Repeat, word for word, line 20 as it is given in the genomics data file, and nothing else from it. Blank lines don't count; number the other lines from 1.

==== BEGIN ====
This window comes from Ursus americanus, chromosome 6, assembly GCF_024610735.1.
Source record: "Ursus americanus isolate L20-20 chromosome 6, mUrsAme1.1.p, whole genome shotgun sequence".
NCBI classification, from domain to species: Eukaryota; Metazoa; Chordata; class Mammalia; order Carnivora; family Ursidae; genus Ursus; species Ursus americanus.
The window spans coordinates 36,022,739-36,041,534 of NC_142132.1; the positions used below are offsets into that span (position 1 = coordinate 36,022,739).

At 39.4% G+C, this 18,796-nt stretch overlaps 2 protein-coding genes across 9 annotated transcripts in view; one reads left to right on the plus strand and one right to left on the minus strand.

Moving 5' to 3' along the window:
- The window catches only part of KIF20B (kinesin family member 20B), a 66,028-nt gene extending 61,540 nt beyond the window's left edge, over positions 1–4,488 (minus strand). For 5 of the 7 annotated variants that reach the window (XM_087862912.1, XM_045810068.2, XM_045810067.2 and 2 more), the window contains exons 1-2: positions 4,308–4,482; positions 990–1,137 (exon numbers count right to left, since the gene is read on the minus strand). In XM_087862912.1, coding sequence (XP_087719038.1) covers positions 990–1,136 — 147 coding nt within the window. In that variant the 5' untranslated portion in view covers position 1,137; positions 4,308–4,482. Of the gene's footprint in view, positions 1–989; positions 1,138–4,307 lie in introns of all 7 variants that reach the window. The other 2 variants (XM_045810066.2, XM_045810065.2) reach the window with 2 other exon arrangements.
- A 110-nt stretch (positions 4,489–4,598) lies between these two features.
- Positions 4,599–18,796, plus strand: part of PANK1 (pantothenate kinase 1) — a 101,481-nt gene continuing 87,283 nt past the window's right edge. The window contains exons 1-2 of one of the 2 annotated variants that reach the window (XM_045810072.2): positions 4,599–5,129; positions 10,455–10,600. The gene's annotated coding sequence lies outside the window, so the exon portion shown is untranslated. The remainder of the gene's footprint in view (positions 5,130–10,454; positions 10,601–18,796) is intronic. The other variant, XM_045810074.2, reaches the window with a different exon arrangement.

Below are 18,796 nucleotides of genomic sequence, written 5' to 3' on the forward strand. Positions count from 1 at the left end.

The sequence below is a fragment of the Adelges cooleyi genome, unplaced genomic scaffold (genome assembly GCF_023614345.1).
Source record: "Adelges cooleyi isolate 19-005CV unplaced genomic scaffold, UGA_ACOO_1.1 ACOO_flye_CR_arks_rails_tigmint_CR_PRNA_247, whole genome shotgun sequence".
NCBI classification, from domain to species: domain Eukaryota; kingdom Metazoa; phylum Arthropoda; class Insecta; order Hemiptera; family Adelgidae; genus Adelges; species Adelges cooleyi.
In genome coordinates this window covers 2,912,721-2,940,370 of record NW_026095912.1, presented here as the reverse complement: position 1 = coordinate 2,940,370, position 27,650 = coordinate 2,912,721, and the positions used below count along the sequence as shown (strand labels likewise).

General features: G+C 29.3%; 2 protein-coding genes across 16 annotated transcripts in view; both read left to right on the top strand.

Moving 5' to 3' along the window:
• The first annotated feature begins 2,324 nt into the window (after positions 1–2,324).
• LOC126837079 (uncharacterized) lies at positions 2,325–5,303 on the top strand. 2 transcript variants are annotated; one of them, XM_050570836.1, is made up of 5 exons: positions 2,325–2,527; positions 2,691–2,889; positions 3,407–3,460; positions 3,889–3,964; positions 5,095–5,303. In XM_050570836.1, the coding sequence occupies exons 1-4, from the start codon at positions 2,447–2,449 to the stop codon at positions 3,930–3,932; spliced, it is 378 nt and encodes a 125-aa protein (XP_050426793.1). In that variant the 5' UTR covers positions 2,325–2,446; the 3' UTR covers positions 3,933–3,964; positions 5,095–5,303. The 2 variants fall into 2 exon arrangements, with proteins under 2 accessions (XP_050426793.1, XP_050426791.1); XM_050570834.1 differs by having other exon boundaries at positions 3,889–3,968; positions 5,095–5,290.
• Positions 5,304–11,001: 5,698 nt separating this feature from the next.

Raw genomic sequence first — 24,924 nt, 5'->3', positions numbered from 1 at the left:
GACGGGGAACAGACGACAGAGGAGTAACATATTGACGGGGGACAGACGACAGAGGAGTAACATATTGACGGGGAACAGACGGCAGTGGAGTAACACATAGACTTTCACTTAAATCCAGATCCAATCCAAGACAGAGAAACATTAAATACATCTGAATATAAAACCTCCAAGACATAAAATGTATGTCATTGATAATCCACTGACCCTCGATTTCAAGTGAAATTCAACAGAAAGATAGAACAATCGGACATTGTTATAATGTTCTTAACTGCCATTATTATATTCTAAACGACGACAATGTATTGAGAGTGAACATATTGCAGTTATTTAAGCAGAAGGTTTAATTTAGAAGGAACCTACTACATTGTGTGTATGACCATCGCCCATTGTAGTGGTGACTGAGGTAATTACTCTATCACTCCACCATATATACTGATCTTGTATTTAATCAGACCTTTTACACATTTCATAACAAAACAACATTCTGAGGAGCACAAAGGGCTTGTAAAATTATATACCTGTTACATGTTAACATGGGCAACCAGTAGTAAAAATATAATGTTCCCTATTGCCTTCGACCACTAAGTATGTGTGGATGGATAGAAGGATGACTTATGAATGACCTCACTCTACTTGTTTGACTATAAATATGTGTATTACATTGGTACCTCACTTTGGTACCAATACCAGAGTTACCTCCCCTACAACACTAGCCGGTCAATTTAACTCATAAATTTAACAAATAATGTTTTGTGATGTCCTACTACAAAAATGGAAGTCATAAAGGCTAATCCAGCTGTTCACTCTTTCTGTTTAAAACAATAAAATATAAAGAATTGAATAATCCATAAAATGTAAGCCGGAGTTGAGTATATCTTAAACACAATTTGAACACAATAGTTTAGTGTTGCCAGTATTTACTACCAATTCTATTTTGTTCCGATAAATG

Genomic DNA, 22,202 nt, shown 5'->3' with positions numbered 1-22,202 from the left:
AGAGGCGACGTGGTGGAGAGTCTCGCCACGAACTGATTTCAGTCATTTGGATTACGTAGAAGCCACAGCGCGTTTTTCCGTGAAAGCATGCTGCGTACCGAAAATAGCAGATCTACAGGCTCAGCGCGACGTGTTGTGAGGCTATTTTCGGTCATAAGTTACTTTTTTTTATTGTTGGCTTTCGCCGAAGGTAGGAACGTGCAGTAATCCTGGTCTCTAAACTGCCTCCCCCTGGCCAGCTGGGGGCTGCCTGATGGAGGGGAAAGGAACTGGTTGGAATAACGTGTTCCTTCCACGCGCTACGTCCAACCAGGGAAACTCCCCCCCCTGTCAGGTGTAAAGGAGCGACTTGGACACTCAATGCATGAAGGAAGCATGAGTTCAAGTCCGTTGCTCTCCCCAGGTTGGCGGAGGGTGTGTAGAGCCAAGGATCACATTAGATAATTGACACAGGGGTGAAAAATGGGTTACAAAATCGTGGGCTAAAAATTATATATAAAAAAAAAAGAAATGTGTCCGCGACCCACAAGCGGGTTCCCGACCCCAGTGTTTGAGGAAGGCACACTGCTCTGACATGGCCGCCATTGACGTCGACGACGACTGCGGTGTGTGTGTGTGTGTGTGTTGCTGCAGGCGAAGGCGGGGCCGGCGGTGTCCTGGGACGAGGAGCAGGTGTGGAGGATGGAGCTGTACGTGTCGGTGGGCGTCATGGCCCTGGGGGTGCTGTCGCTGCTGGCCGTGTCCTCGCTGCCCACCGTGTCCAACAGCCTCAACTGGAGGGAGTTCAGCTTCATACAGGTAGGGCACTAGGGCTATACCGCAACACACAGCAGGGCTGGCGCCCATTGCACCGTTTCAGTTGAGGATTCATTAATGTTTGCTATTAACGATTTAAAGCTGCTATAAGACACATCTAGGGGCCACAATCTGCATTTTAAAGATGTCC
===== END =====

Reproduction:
Raw genomic sequence first — 24,924 nt, 5'->3', positions numbered from 1 at the left: